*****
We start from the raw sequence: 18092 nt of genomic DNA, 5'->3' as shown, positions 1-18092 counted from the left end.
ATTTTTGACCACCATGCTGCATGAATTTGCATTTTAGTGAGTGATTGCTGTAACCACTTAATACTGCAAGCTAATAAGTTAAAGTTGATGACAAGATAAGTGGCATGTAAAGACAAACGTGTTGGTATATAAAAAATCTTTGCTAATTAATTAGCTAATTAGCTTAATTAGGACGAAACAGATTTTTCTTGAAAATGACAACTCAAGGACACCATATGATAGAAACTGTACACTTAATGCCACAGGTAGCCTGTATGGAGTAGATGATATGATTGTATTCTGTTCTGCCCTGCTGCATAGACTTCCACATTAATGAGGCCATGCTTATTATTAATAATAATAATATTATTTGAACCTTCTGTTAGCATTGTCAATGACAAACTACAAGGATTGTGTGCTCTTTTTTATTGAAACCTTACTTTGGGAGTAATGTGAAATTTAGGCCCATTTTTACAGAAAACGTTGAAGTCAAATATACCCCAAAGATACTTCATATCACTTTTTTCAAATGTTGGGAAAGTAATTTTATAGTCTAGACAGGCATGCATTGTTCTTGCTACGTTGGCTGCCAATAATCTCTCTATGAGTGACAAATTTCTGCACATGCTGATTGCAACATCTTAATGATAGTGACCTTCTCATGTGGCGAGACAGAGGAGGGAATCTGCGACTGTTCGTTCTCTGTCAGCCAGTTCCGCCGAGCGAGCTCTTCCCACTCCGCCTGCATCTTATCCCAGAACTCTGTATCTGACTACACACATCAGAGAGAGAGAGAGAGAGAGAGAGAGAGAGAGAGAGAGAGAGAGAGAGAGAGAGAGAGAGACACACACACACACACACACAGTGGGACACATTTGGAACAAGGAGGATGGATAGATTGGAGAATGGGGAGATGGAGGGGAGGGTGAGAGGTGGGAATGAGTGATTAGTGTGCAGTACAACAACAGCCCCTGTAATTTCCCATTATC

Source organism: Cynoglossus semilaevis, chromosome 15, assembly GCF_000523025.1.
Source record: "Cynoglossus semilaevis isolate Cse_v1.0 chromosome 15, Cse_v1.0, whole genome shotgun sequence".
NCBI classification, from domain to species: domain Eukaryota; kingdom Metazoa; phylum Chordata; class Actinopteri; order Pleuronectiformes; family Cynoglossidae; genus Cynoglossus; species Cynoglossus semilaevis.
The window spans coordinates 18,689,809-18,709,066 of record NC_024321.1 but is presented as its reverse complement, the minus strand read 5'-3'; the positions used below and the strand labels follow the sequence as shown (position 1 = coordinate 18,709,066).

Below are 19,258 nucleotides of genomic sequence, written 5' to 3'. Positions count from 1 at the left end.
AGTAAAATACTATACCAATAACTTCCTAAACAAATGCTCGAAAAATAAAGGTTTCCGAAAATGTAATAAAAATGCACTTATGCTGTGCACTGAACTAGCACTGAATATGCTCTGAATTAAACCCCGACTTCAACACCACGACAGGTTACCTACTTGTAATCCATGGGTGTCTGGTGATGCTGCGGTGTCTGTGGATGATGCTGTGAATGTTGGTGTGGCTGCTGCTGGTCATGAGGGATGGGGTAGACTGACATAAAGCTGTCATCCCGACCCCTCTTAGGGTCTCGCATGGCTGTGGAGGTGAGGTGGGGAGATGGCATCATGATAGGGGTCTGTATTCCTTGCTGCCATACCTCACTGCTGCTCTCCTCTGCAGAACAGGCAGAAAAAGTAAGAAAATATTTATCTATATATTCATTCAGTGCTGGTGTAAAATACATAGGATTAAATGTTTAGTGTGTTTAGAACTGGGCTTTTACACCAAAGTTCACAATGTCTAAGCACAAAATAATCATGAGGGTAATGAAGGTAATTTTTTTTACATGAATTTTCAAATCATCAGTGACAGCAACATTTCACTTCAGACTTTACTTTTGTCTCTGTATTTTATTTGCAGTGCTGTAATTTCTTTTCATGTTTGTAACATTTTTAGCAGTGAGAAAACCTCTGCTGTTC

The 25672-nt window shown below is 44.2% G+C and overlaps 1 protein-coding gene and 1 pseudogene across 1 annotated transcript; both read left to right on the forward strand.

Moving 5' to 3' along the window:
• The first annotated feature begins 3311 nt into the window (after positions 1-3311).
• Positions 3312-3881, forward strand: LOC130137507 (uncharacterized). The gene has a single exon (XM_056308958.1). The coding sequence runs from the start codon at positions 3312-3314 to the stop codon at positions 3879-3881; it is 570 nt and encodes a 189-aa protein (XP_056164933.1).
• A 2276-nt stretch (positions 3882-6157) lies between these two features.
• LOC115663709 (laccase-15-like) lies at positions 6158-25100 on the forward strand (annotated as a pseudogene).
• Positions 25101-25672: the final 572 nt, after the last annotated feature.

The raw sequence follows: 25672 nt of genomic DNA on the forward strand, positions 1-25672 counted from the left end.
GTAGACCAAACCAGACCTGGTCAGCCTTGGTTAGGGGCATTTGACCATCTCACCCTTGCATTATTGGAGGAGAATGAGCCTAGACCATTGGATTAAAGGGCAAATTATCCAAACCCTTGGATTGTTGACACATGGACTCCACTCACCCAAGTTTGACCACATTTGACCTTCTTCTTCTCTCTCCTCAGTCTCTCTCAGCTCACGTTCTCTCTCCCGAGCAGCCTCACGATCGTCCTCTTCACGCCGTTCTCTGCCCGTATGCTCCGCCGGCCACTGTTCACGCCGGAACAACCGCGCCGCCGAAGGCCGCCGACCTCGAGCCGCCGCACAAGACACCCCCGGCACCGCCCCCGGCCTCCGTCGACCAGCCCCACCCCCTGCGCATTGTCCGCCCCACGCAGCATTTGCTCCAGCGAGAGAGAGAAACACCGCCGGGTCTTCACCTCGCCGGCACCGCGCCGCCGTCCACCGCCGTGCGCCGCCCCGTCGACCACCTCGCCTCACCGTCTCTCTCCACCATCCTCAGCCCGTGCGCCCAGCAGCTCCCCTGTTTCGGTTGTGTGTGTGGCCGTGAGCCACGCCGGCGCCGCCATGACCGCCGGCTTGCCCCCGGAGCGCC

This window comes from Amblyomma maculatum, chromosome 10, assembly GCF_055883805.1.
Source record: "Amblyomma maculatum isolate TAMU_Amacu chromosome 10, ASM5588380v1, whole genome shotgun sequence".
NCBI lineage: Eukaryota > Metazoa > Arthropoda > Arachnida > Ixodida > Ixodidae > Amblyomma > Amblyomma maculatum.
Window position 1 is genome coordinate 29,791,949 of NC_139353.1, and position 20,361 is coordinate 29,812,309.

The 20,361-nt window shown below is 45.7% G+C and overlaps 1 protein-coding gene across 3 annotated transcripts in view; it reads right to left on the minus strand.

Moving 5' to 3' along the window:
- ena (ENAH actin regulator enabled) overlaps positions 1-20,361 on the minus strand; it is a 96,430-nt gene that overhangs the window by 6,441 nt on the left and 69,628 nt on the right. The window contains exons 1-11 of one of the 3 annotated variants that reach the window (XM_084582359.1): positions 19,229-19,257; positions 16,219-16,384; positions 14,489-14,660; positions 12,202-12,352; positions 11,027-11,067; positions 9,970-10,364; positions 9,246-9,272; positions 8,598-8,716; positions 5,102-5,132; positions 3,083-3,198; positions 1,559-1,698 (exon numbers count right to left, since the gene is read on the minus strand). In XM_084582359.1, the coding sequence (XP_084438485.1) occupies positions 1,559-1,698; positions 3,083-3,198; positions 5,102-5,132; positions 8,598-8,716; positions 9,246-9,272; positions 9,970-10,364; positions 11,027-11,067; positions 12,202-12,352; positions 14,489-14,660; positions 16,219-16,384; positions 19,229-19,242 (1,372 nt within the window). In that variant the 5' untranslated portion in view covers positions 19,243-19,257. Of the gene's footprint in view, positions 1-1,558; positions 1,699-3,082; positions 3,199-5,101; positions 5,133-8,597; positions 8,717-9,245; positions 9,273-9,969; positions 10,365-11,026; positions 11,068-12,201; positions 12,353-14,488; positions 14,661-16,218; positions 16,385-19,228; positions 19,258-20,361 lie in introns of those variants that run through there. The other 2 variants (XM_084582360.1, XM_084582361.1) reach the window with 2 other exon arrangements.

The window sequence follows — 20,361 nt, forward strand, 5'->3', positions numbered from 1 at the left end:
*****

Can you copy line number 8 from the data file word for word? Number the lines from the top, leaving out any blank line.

AGTAAAATACTATACCAATAACTTCCTAAACAAATGCTCGAAAAATAAAGGTTTCCGAAAATGTAATAAAAATGCACTTATGCTGTGCACTGAACTAGCACTGAATATGCTCTGAATTAAACCCCGACTTCAACACCACGACAGGTTACCTACTTGTAATCCATGGGTGTCTGGTGATGCTGCGGTGTCTGTGGATGATGCTGTGAATGTTGGTGTGGCTGCTGCTGGTCATGAGGGATGGGGTAGACTGACATAAAGCTGTCATCCCGACCCCTCTTAGGGTCTCGCATGGCTGTGGAGGTGAGGTGGGGAGATGGCATCATGATAGGGGTCTGTATTCCTTGCTGCCATACCTCACTGCTGCTCTCCTCTGCAGAACAGGCAGAAAAAGTAAGAAAATATTTATCTATATATTCATTCAGTGCTGGTGTAAAATACATAGGATTAAATGTTTAGTGTGTTTAGAACTGGGCTTTTACACCAAAGTTCACAATGTCTAAGCACAAAATAATCATGAGGGTAATGAAGGTAATTTTTTTTACATGAATTTTCAAATCATCAGTGACAGCAACATTTCACTTCAGACTTTACTTTTGTCTCTGTATTTTATTTGCAGTGCTGTAATTTCTTTTCATGTTTGTAACATTTTTAGCAGTGAGAAAACCTCTGCTGTTC